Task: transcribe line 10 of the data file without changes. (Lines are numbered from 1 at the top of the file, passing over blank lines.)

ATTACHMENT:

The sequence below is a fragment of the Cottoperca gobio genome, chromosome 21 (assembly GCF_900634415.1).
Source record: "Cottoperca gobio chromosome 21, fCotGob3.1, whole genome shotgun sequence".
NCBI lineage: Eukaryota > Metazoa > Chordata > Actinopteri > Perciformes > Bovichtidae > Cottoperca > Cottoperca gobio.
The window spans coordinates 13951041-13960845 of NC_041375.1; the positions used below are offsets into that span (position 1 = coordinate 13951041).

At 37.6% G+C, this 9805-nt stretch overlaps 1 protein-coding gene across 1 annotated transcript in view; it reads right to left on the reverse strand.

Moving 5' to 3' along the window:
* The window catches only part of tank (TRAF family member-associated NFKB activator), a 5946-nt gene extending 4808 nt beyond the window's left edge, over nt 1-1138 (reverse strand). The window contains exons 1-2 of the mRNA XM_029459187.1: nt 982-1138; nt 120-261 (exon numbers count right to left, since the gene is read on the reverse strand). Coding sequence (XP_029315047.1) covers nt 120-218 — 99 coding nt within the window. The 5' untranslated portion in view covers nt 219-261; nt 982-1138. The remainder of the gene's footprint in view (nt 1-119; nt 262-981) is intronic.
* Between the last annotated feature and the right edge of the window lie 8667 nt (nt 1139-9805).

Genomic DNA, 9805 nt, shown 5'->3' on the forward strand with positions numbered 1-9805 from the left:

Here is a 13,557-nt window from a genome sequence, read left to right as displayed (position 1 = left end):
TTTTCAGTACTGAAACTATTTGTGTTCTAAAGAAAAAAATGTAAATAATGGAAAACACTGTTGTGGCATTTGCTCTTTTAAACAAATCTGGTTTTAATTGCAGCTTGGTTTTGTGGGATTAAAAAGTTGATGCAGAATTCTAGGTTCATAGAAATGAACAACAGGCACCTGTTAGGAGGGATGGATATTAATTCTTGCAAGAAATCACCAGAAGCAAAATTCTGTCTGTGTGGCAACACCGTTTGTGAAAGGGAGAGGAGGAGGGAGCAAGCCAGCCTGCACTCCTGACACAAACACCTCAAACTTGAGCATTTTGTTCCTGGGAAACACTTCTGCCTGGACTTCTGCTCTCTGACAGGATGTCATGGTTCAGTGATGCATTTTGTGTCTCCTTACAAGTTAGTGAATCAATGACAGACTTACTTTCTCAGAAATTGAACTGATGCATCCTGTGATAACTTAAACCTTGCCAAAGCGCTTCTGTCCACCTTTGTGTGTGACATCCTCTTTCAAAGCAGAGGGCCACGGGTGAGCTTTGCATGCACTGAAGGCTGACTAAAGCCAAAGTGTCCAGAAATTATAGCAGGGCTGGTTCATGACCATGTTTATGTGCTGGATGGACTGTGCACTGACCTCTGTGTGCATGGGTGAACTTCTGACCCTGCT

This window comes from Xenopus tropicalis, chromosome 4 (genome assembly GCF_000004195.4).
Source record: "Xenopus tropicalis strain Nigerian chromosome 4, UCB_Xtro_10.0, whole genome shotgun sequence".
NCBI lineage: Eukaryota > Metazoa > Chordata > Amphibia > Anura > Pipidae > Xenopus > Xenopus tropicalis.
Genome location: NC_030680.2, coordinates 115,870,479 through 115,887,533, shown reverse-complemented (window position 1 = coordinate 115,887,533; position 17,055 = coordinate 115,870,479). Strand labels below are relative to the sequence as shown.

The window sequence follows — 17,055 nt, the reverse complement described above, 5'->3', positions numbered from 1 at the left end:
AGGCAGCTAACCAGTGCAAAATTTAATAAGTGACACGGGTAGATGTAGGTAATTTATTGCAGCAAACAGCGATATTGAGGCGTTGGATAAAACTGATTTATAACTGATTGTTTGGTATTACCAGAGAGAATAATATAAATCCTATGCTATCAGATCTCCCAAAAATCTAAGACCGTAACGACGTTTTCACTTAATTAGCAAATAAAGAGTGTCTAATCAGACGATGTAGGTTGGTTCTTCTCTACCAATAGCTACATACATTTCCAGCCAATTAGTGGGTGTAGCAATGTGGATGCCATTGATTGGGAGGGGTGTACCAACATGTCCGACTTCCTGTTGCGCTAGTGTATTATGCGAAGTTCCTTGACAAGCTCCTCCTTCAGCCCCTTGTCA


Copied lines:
Here is a 13,557-nt window from a genome sequence, read left to right as displayed (position 1 = left end):